There are a multitude of ways a restaurant can end up on this page. But the gimmes on the review schedule always are the new restaurants.
representative dish: Navratan korma
Address: 6150 Rivers Ave., North Charleston
Bar: Beer and wine
Hours: 11 a.m.-3 p.m. Monday-Sunday; 5-9 p.m. Monday-Thursday; 5-10 p.m. Saturday-Sunday.
Costs: Appetizers, $3.59-$8.99; entrees, $10.95-$14.95; lunch buffet, $8.99
Vegetarian Options: Yes
Wheelchair Accessible: Yes
“New” is typically an uncontroversial concept: If the restaurant wasn’t around last year, it qualifies. And yet my understanding of newness failed me when I visited North Charleston’s Bollywood Cafe, which is a kind of second coming of the nearby Bombay Restaurant, except that Bombay never completely went away.
As a server at Bollywood explained it to me, the original Bombay crew this summer had a tussle with its landlord at 6216 Rivers Ave., so its members decamped to a former Wendy’s 400 feet to the south and opened Bollywood. The vacated Bombay was then occupied by another group, armed with a similar menu and no intention of changing the restaurant’s name.
So which restaurant is actually new? Who knows? If the Bombay bounce was an opera plot, you’d keep checking your program.
What’s worth knowing is that Bollywood has all the best attributes of a new restaurant: Its kitchen is cooking with vigor and panache, and its staff is as sunny as the saffron curtains that lend an Indian touch to an otherwise generic-looking dining room. Yet Bollywood also benefits from experience gained down the street: Classic dishes are executed with resounding confidence, and servers aren’t frazzled by the midday buffet crush.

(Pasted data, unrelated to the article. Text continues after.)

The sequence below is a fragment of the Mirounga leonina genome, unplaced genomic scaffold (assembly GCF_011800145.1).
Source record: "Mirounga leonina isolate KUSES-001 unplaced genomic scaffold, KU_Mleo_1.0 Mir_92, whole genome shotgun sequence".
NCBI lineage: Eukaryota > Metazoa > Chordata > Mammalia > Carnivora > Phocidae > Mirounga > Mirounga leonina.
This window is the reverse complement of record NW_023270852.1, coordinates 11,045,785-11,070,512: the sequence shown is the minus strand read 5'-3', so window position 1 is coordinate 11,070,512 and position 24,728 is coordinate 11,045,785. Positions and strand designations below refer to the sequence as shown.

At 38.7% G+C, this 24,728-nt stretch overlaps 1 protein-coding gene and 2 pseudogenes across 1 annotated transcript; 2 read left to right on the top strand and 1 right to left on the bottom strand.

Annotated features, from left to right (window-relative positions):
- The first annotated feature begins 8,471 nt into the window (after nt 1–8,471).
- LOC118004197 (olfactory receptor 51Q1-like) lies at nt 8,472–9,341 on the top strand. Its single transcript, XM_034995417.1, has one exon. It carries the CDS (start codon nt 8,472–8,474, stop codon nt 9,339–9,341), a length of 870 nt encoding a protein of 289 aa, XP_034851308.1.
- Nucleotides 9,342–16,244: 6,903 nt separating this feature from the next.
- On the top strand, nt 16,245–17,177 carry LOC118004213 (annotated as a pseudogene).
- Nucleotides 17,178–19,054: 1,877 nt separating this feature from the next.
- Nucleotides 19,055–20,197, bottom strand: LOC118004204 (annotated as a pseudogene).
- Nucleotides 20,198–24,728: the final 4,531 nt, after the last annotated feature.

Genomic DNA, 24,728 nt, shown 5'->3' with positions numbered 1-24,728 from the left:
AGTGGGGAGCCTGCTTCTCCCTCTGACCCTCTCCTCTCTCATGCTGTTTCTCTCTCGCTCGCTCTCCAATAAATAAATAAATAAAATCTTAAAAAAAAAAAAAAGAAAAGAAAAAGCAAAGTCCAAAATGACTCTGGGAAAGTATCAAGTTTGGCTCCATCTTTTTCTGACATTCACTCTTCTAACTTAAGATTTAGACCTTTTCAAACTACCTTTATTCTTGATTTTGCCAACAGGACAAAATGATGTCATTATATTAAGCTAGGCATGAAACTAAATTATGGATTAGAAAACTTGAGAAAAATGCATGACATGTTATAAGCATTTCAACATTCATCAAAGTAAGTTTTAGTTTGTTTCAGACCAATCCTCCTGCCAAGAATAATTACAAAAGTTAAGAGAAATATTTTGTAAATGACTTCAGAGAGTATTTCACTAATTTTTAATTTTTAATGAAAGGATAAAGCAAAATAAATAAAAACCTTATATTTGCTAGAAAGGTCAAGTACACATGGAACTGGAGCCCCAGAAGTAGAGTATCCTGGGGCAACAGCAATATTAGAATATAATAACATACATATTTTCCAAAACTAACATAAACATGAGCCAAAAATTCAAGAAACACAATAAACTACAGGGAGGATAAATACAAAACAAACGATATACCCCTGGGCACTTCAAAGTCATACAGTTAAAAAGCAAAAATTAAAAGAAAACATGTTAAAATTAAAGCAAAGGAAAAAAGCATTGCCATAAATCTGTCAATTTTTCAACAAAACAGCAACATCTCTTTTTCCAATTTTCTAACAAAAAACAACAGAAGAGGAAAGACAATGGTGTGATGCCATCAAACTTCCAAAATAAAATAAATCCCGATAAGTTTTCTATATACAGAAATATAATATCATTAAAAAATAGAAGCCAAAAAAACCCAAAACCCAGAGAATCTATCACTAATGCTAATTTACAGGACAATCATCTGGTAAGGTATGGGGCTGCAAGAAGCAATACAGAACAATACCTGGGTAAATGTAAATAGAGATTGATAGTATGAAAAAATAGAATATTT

Bollywood’s lunch buffet draws an impressively diverse group of eaters. The restaurant serves halal meat, and is extraordinarily accommodating of various dietary restrictions: On one of my visits, an eater pulled up in a Subaru with an “I am all vegan” sticker in its rear window.
Like all buffets, the lunch spread at Bollywood can’t compare to cooked-to-order food. The dishes are a shade too cool, and the tidbits of chicken bobbing about in a creamy tikka masala are dry. But there’s promise in the handsome russet-hued sauces; the tiered aromas of cumin, chiles and ginger arising from the chorus line of curries and vindaloos; the relatively daring inclusion of dishes such as simmered collards and okra; and the warm, dark-edged naan that’s served by the basket.
Curious how Bollywood compared to the restaurant that had taken up residence in its previous location, I wandered over to Bombay and found a considerably drearier scene. While Bollywood manages to wring genuine cheer from artificial flowers, the focal point of Bombay’s decor is a television tuned to cable news.
Bombay’s buffet lineup is similar to the roster at Bollywood, minus the more interesting flights of fancy, and likely looks more appealing to Western eyes: Instead of a swirl of sauces, the steam table’s set with lightly dressed bits of chicken, rice and fried vegetables. But recognizable isn’t synonymous with delicious. On my single comparison shop visit, the tandoori chicken was greasy; the limp naan was slick with butter and the navratan, or nine-vegetable, korma tasted weirdly like ketchup.
There weren’t any shortcuts in evidence at Bollywood when I went back for dinner, for which the restaurant serves up an extensive menu of salads, soups, saags, biryanis and tandooris. Indeed, my only real quibble was the 30 minutes it took for appetizers to arrive. The dishes, though, were largely worth the wait.
Here, the navratan korma was liberally cloaked with a silken curry, smoothing over the jagged snippets of cauliflower and wedges of potato. A peanutty malai kofta, essentially a vegetarian version of sauced meatballs, was terrifically rich, but without the heft that can leave eaters feeling awful.
Even Bollywood’s hottest dishes, including a vindaloo starring an unfortunately fatty goat, aren’t especially spicy. Yet the kitchen weaves seasonings together so ably that eaters may appreciate the lack of an obscuring heat screen. I especially liked a simple aloo mutter, featuring potatoes and peas in a finely tuned tomato gravy humming with coriander, and a rugged palak paneer made with fresh spinach.
Bollywood isn’t groundbreaking. But that’s as irrelevant as its newness. It’s a restaurant serving better-than-decent Indian-American dishes in a surprisingly pleasant setting, a formula which never gets old.
Reach Hanna Raskin at 937-5560.